To be fair, it's getting much better at a rapid pace - yay deep learning.
* Aggregation across countries does make little sense, as every single user uses a single carrier
* There is no explanation about how averages are build. At least I'd expect a weighted average with user count being the weight, so that larger networks get more weight.
* Third, and probably most problematic is the measurement by an app. This does skew things in two ways:
** Self selecting by people who are interested in measuring speeds
** People already self selected the network they are on based on their needs (coverage in the areas they need it, speed, price, ...)
All these factors make the report statistically very suspect. Still makes great headlines ;-)
I see a lot of questions on the mailing list, in my course, and during the meetups about the different states and flow of a peer connection. I thought I should share a slide that shows an overview of what you should expect, as it proved helpful for some as a reference.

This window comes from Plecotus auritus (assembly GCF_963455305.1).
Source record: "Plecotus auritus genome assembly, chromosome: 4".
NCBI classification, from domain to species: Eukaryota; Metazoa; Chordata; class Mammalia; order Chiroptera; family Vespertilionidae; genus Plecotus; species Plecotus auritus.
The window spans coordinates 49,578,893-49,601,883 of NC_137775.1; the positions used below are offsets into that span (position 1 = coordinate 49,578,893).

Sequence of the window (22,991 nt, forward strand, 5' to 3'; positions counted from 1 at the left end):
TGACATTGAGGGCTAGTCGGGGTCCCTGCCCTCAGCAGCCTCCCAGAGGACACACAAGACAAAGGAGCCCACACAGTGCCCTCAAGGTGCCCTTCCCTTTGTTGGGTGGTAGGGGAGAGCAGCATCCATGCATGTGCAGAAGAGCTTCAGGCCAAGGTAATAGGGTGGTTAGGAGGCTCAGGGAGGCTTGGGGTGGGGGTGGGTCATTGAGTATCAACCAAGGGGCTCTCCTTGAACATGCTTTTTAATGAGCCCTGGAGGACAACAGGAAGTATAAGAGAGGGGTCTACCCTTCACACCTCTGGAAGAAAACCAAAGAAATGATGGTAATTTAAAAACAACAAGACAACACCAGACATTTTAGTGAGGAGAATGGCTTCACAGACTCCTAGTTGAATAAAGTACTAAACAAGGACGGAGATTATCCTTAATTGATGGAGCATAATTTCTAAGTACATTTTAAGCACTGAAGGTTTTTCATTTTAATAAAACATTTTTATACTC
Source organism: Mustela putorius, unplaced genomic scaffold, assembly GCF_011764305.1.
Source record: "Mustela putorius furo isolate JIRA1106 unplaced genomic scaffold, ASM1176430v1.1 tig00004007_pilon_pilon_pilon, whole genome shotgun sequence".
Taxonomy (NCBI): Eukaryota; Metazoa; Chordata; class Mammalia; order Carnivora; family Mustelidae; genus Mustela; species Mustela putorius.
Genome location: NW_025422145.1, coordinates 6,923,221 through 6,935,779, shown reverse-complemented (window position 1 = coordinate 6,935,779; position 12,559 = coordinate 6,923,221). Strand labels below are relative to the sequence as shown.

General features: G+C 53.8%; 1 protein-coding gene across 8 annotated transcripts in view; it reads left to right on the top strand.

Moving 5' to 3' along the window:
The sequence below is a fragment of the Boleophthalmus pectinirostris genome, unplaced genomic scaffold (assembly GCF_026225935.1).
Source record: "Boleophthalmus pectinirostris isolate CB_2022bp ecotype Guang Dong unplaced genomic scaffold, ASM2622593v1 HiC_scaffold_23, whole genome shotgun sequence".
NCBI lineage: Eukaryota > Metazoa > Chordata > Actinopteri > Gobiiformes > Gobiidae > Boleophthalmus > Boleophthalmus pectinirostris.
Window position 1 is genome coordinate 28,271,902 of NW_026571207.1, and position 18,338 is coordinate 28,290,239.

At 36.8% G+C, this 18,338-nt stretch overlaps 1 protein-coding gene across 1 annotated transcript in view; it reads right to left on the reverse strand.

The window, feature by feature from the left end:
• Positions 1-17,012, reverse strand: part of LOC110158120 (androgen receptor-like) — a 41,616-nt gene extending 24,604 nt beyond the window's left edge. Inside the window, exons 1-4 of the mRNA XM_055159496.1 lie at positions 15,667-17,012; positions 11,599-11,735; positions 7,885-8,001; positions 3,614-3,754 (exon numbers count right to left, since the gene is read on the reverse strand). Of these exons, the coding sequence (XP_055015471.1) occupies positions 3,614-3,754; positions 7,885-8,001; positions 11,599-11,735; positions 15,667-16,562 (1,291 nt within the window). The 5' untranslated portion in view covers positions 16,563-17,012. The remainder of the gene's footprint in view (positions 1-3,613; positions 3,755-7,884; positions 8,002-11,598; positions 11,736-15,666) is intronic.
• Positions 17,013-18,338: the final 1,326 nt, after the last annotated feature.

- italic bold blue items are not mandatory, and should regarded as work arounds. However their use is so widespread that I thought I should place them in the right place in the flow, so people know when to modify the sdp, filter the candidates and so on.
- How to set up the signaling and the GUM part are left out. There are way too many variants.
- Not all the ICE states are currently implemented in the browsers (failed and completed are missing).
- This drawing is for trickle ICE.
- This drawing is for one peer connection only, multiparty, and topologies of connection are left out. For each connection in your app, you have all those states and items repeated.
Any feedback is welcome.
- Developer Advocate, 2012 - present
- Engineering Manager, Google Analytics, 2011 - 2012
- PostRank Inc.CTO / Founder, 2007 - 2011
- University of WaterlooComputer Science, 2002 - 2007
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